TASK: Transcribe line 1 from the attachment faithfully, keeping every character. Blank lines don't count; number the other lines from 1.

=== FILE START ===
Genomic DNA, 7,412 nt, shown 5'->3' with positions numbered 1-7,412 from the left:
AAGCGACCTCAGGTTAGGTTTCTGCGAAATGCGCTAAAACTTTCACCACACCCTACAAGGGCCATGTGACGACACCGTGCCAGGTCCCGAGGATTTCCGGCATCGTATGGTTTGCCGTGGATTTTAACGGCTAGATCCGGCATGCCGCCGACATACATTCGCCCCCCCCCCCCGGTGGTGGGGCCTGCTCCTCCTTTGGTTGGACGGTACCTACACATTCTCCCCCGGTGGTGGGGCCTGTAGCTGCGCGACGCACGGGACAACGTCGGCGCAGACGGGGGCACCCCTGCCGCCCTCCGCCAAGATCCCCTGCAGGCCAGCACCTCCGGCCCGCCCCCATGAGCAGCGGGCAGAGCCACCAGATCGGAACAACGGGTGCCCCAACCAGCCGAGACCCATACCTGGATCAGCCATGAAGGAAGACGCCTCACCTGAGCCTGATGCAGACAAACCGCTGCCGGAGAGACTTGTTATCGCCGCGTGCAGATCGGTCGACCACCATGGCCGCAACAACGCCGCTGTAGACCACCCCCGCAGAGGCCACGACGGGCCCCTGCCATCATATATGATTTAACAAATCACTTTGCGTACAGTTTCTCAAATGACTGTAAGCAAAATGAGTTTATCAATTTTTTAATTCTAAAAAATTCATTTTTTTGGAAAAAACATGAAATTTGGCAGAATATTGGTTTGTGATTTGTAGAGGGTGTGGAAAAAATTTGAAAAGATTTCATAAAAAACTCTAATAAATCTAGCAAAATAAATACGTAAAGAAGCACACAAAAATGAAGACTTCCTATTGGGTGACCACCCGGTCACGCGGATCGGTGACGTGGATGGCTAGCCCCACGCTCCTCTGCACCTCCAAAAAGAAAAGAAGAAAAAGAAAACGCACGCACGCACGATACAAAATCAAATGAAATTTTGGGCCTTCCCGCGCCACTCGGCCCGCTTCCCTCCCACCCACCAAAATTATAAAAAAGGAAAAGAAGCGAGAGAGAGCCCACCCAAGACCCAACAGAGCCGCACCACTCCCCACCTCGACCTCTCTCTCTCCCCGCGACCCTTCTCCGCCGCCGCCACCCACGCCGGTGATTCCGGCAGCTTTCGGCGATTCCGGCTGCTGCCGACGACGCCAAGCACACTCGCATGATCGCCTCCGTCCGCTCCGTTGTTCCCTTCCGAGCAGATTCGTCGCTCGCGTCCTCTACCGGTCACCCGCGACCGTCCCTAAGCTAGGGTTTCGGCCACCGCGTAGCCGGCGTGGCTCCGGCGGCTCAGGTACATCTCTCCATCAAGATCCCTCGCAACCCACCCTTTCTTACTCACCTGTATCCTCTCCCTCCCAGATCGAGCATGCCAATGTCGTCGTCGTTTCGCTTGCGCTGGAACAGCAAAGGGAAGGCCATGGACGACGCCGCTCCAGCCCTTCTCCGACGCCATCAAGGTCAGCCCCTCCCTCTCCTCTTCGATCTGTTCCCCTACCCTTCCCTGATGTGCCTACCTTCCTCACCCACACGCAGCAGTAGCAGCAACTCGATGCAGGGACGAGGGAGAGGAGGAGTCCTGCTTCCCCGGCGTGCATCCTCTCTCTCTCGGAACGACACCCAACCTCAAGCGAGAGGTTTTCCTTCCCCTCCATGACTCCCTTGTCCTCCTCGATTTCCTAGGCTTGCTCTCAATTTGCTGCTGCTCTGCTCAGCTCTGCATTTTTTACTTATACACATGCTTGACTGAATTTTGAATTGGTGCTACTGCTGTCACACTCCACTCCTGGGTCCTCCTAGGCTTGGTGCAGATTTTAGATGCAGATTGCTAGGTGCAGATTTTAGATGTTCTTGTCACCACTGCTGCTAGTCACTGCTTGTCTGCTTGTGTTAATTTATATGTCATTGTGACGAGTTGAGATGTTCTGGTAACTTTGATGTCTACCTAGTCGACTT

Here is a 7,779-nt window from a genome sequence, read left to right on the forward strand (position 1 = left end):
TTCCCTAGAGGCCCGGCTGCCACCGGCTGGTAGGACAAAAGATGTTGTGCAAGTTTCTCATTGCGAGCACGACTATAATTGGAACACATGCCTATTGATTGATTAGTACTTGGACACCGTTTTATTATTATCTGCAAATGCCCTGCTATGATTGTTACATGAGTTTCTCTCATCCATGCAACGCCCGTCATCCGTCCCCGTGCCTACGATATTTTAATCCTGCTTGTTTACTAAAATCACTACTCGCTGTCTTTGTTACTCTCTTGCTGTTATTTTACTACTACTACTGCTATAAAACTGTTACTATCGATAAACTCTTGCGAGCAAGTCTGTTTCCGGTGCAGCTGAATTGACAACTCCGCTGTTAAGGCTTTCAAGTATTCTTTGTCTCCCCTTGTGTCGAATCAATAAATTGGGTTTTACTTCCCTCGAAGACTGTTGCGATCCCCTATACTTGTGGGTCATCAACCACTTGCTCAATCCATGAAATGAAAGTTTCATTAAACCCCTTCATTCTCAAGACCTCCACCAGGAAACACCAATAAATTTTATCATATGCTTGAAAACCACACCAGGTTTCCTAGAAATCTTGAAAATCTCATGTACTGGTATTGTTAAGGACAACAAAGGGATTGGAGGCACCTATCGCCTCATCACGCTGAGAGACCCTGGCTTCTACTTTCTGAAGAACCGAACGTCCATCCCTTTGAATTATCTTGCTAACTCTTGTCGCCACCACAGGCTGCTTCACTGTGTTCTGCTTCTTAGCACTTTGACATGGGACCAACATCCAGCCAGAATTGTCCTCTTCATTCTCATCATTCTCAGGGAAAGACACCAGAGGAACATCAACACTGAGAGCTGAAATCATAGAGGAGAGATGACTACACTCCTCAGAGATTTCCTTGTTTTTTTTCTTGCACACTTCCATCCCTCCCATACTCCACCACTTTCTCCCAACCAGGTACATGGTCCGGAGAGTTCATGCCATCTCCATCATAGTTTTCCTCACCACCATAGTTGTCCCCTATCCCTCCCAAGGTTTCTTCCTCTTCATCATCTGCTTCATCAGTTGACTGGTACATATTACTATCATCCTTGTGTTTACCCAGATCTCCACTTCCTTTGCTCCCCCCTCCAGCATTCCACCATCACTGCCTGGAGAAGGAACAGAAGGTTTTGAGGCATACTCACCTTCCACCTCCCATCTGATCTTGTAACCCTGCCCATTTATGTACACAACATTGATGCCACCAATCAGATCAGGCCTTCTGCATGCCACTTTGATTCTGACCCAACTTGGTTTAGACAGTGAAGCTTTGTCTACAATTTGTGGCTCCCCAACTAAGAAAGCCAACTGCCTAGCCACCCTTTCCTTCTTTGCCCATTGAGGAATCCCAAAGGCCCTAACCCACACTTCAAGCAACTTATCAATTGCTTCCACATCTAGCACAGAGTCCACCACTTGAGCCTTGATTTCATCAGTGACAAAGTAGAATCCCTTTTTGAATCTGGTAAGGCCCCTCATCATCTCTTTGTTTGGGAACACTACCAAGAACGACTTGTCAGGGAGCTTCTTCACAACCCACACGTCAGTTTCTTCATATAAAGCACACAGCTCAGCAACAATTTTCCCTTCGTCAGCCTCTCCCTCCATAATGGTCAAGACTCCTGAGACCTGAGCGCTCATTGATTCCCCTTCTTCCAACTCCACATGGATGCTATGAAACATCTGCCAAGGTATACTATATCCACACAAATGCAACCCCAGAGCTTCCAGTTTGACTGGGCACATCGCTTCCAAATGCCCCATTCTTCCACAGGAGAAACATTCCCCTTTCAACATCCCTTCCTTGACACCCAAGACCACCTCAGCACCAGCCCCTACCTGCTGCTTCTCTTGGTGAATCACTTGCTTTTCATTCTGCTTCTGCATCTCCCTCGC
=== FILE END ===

Genomic DNA, 7,412 nt, shown 5'->3' with positions numbered 1-7,412 from the left: